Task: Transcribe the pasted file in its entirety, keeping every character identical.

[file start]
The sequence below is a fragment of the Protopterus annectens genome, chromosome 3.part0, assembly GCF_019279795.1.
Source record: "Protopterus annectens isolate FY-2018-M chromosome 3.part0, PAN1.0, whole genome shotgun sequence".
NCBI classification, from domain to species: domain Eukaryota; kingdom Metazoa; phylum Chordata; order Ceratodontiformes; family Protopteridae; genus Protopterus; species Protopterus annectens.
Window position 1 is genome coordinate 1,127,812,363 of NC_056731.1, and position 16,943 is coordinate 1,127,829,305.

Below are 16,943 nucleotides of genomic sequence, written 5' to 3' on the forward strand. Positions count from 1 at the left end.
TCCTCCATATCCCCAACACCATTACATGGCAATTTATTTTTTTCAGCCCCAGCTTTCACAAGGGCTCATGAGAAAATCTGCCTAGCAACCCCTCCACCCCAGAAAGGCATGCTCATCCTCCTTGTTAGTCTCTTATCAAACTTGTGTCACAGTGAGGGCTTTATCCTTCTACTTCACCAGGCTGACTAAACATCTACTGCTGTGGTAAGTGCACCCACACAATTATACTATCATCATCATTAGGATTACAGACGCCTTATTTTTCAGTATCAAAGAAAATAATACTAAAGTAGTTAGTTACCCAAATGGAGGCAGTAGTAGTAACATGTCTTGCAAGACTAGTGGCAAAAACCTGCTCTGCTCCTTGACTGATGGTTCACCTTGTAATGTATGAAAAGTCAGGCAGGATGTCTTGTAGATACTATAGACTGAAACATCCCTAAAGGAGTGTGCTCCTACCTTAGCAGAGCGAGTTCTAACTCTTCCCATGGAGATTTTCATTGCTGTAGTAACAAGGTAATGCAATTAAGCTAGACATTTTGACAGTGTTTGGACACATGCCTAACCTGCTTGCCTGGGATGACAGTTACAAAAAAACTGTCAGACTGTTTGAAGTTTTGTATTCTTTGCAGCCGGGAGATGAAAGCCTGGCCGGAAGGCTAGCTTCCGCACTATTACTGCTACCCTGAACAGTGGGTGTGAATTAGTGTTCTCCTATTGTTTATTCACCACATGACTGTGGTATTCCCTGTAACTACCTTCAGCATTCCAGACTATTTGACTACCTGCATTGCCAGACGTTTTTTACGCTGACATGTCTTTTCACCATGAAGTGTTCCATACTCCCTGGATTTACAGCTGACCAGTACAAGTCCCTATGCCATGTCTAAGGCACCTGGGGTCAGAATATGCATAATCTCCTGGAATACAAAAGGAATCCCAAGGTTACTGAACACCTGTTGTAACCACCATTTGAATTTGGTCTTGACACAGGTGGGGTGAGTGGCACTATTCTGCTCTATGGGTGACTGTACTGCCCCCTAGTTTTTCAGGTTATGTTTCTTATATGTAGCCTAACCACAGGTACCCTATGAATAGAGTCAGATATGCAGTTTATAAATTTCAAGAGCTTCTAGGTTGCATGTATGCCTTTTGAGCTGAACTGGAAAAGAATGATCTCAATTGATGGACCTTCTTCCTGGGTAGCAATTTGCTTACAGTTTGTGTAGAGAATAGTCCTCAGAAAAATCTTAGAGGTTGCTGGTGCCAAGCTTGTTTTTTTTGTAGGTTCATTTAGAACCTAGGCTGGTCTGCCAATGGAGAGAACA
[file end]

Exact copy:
The sequence below is a fragment of the Protopterus annectens genome, chromosome 3.part0, assembly GCF_019279795.1.
Source record: "Protopterus annectens isolate FY-2018-M chromosome 3.part0, PAN1.0, whole genome shotgun sequence".
NCBI classification, from domain to species: domain Eukaryota; kingdom Metazoa; phylum Chordata; order Ceratodontiformes; family Protopteridae; genus Protopterus; species Protopterus annectens.
Window position 1 is genome coordinate 1,127,812,363 of NC_056731.1, and position 16,943 is coordinate 1,127,829,305.

Below are 16,943 nucleotides of genomic sequence, written 5' to 3' on the forward strand. Positions count from 1 at the left end.
TCCTCCATATCCCCAACACCATTACATGGCAATTTATTTTTTTCAGCCCCAGCTTTCACAAGGGCTCATGAGAAAATCTGCCTAGCAACCCCTCCACCCCAGAAAGGCATGCTCATCCTCCTTGTTAGTCTCTTATCAAACTTGTGTCACAGTGAGGGCTTTATCCTTCTACTTCACCAGGCTGACTAAACATCTACTGCTGTGGTAAGTGCACCCACACAATTATACTATCATCATCATTAGGATTACAGACGCCTTATTTTTCAGTATCAAAGAAAATAATACTAAAGTAGTTAGTTACCCAAATGGAGGCAGTAGTAGTAACATGTCTTGCAAGACTAGTGGCAAAAACCTGCTCTGCTCCTTGACTGATGGTTCACCTTGTAATGTATGAAAAGTCAGGCAGGATGTCTTGTAGATACTATAGACTGAAACATCCCTAAAGGAGTGTGCTCCTACCTTAGCAGAGCGAGTTCTAACTCTTCCCATGGAGATTTTCATTGCTGTAGTAACAAGGTAATGCAATTAAGCTAGACATTTTGACAGTGTTTGGACACATGCCTAACCTGCTTGCCTGGGATGACAGTTACAAAAAAACTGTCAGACTGTTTGAAGTTTTGTATTCTTTGCAGCCGGGAGATGAAAGCCTGGCCGGAAGGCTAGCTTCCGCACTATTACTGCTACCCTGAACAGTGGGTGTGAATTAGTGTTCTCCTATTGTTTATTCACCACATGACTGTGGTATTCCCTGTAACTACCTTCAGCATTCCAGACTATTTGACTACCTGCATTGCCAGACGTTTTTTACGCTGACATGTCTTTTCACCATGAAGTGTTCCATACTCCCTGGATTTACAGCTGACCAGTACAAGTCCCTATGCCATGTCTAAGGCACCTGGGGTCAGAATATGCATAATCTCCTGGAATACAAAAGGAATCCCAAGGTTACTGAACACCTGTTGTAACCACCATTTGAATTTGGTCTTGACACAGGTGGGGTGAGTGGCACTATTCTGCTCTATGGGTGACTGTACTGCCCCCTAGTTTTTCAGGTTATGTTTCTTATATGTAGCCTAACCACAGGTACCCTATGAATAGAGTCAGATATGCAGTTTATAAATTTCAAGAGCTTCTAGGTTGCATGTATGCCTTTTGAGCTGAACTGGAAAAGAATGATCTCAATTGATGGACCTTCTTCCTGGGTAGCAATTTGCTTACAGTTTGTGTAGAGAATAGTCCTCAGAAAAATCTTAGAGGTTGCTGGTGCCAAGCTTGTTTTTTTTGTAGGTTCATTTAGAACCTAGGCTGGTCTGCCAATGGAGAGAACA